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Radiation enteropathy; Radiation-induced small bowel injury; Post-radiation enteritis
Radiation therapy uses high-powered x-rays, particles, or radioactive seeds to kill cancer cells.
Along with the cancer cells, radiation therapy may also damage cells that make up the lining of the intestines.
Anyone who receives radiation therapy to the belly or pelvic area is at risk. This may include people with cervical, pancreatic, prostate, uterine, or colon and rectal cancer.
Symptoms may be different depending on what part of the intestines received the radiation. They can first occur during or shortly after radiation treatment (called acute radiation enteritis), or long after the treatment.
Changes in bowel movements may include:
- Bleeding or mucus from the rectum
- Diarrhea or watery stools
- Feeling the need to have a bowel movement most or all of the time
- Pain in the rectal area, especially during bowel movements
Other symptoms can include:
- Loss of appetite
- Nausea and vomiting
Most of the time, these symptoms get better within 2 - 3 months after radiation treatment ends.
When symptoms become long-term (chronic), other problems may include:
- Abdominal pain
- Bloody diarrhea
- Greasy or fatty stools
- Weight loss
Exams and Tests
The health care provider will do a physical exam and ask you questions about your medical history.
Tests may include:
Starting a low-fiber diet on the first day of radiation treatment can be helpful. The best choice of foods depends on what symptoms you have.
Avoiding the following foods may help with symptoms:
- Alcohol and tobacco
- Almost all milk products
- Coffee, tea, chocolate, and sodas with caffeine
- Foods containing whole bran
- Fresh and dried fruits
- Fried, greasy, or fatty foods
- Nuts and seeds
- Popcorn, potato chips, and pretzels
- Raw vegetables
- Rich pastries and baked goods
- Some fruit juices
- Strong spices
Foods and drinks that are better choices include:
- Apple or grape juice
- Applesauce, peeled apples, and bananas
- Eggs, buttermilk, and yogurt
- Fish, poultry, and meat that has been broiled or roasted
- Mild, cooked vegetables such as asparagus tips, green or black beans, carrots, spinach, and squash
- Potatoes that have been baked, boiled, or mashed
- Processed cheeses, such as American cheese
- Smooth peanut butter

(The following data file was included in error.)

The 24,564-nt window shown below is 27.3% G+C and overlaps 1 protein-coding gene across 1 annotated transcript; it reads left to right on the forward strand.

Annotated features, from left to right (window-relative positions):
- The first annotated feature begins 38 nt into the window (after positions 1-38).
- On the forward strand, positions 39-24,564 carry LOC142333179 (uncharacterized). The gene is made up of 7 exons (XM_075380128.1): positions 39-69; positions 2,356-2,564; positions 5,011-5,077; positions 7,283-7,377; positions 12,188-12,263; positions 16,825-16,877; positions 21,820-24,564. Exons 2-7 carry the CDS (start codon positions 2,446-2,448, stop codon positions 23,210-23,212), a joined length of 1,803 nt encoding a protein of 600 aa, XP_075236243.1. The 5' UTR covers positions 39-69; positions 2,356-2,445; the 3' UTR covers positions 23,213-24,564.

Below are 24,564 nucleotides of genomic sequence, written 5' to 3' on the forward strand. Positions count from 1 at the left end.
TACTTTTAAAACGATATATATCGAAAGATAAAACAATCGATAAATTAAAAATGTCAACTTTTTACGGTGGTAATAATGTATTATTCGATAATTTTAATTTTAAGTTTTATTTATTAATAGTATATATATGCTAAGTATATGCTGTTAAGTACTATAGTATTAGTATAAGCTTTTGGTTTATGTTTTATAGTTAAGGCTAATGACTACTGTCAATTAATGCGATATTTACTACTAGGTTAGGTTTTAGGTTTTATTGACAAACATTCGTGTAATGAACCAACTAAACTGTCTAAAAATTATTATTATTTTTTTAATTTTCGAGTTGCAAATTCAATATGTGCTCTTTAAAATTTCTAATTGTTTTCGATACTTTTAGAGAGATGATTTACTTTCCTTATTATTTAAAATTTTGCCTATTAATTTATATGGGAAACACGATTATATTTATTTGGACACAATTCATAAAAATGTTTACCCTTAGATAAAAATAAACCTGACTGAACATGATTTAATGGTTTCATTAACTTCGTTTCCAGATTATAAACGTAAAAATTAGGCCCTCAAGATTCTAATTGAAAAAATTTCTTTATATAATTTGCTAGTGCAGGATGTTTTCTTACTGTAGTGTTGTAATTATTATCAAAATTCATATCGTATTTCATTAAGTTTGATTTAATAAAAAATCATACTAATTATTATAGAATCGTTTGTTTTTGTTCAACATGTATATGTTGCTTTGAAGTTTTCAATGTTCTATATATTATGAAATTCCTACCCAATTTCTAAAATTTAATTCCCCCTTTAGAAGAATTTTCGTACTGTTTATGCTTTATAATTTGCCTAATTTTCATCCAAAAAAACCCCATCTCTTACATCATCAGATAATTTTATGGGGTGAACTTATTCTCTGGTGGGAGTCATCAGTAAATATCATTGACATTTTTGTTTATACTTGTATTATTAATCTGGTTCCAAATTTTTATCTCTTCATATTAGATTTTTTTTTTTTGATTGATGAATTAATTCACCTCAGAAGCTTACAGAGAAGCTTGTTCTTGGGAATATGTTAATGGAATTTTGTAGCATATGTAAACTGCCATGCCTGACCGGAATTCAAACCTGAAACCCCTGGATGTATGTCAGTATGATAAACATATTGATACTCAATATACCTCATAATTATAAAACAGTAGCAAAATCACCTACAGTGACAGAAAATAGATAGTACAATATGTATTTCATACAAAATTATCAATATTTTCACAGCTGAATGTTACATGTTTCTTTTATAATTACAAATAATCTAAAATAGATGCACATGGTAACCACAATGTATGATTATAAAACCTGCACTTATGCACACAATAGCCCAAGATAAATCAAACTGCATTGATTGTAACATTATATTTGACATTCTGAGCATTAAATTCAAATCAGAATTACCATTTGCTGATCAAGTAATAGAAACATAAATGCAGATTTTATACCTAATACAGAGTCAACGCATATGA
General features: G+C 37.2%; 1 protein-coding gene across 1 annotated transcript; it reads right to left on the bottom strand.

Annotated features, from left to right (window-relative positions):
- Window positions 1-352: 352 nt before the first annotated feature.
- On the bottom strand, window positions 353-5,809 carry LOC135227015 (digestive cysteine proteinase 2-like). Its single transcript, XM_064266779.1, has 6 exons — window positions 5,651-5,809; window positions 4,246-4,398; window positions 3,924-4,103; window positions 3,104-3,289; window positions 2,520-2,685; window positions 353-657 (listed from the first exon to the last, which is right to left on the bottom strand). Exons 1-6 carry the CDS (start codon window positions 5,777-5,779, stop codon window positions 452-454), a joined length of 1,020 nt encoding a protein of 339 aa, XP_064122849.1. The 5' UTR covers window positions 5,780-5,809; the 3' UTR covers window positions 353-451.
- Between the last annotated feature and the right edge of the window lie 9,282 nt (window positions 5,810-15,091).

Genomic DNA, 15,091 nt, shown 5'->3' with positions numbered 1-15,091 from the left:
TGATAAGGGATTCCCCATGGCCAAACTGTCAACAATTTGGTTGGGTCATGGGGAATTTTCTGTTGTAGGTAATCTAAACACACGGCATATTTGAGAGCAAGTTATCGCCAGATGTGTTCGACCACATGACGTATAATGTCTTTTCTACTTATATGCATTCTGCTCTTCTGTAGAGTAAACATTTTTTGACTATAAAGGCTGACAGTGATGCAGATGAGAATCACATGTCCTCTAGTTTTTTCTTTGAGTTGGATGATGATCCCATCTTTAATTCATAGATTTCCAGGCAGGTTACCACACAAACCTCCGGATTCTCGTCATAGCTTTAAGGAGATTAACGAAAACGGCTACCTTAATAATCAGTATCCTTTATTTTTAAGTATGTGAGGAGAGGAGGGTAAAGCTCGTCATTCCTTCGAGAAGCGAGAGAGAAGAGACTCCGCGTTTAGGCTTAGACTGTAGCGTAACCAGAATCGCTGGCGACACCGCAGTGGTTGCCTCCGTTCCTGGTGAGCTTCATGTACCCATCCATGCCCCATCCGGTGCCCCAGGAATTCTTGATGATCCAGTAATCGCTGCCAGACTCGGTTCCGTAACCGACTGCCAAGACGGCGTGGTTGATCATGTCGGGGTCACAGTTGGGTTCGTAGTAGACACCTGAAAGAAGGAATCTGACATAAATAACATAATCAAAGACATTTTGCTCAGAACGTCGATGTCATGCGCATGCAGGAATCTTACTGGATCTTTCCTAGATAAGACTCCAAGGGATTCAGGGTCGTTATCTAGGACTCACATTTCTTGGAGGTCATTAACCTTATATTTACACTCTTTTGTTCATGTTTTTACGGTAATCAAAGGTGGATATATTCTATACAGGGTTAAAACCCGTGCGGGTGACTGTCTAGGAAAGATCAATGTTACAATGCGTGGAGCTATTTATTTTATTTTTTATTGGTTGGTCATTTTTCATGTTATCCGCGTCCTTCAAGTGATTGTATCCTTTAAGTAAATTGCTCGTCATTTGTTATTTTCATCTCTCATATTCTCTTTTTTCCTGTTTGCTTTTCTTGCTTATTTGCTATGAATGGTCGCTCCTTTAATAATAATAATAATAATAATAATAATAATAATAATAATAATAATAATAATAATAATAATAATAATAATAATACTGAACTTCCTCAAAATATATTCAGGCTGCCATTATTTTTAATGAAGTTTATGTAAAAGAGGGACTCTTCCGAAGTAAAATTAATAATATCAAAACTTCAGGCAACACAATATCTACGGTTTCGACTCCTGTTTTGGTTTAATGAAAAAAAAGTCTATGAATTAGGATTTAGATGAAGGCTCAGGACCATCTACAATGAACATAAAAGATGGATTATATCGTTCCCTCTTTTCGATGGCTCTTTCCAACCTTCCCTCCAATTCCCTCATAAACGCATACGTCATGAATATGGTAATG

- White bread, macaroni, or noodles
Other ways to control the symptoms of radiation enteritis include:
- Eat foods at room temperature
- Eat small meals more often
Your doctor may suggest or prescribe certain medications:
- Drugs that help decrease diarrhea, such as loperamide
- Pain medications
- Steroid foam that coats the lining of the rectum
- Special enzymes to replace enzymes from the pancreas
Drink plenty of fluids (up to 12 8-ounce glasses) every day when you have diarrhea. Some people need fluids given through a vein (intravenous fluids).
Your health care provider may choose to stop or reduce the dosage of radiation for a short period of time.
There often are no good treatments for chronic radiation enteritis. However, medications such as cholestyramine, diphenoxylate-atropine, loperamide, or sucralfate may be helpful. Your doctor may discuss surgery to either remove or go around (bypass) a section of damaged intestine.
When the abdomen receives radiation, there is always some nausea, vomiting, and diarrhea. In most cases, the symptoms get better within 2 - 3 months after treatment ends.
However, when this condition develops, symptoms may last for a long period of time. Long-term (chronic) enteritis is rarely curable.
When to Contact a Medical Professional
Call your health care provider if you are undergoing radiation therapy or have had radiation in the past and are experiencing a lot of diarrhea or stomach pain and cramping.
Czito BG, Willett CG. Radiation injury. In: Feldman M, Friedman LS, Brandt LJ, eds. Sleisenger & Fordtran's Gastrointestinal and Liver Disease. 9th ed. Philadelphia, Pa: Saunders Elsevier;2010: chap 39.
National Cancer Institute. Gastrointestinal Complications PDQ. Updated July 18, 2012.
Prather C. Inflammatory and anatomic diseases of the intestine, peritoneum, mesentery, and omentum. In: Goldman L, Schafer AI, eds. Cecil Medicine. 24th ed. Philadelphia, Pa: Saunders Elsevier; 2011:chap 144.
Reviewed By: David C. Dugdale, III, MD, Professor of Medicine, Division of General Medicine, Department of Medicine, University of Washington School of Medicine; and George F. Longstreth, MD, Department of Gastroenterology, Kaiser Permanente Medical Care Program, San Diego, California. Also reviewed by David Zieve, MD, MHA, Medical Director, A.D.A.M. Health Solutions, Ebix, Inc.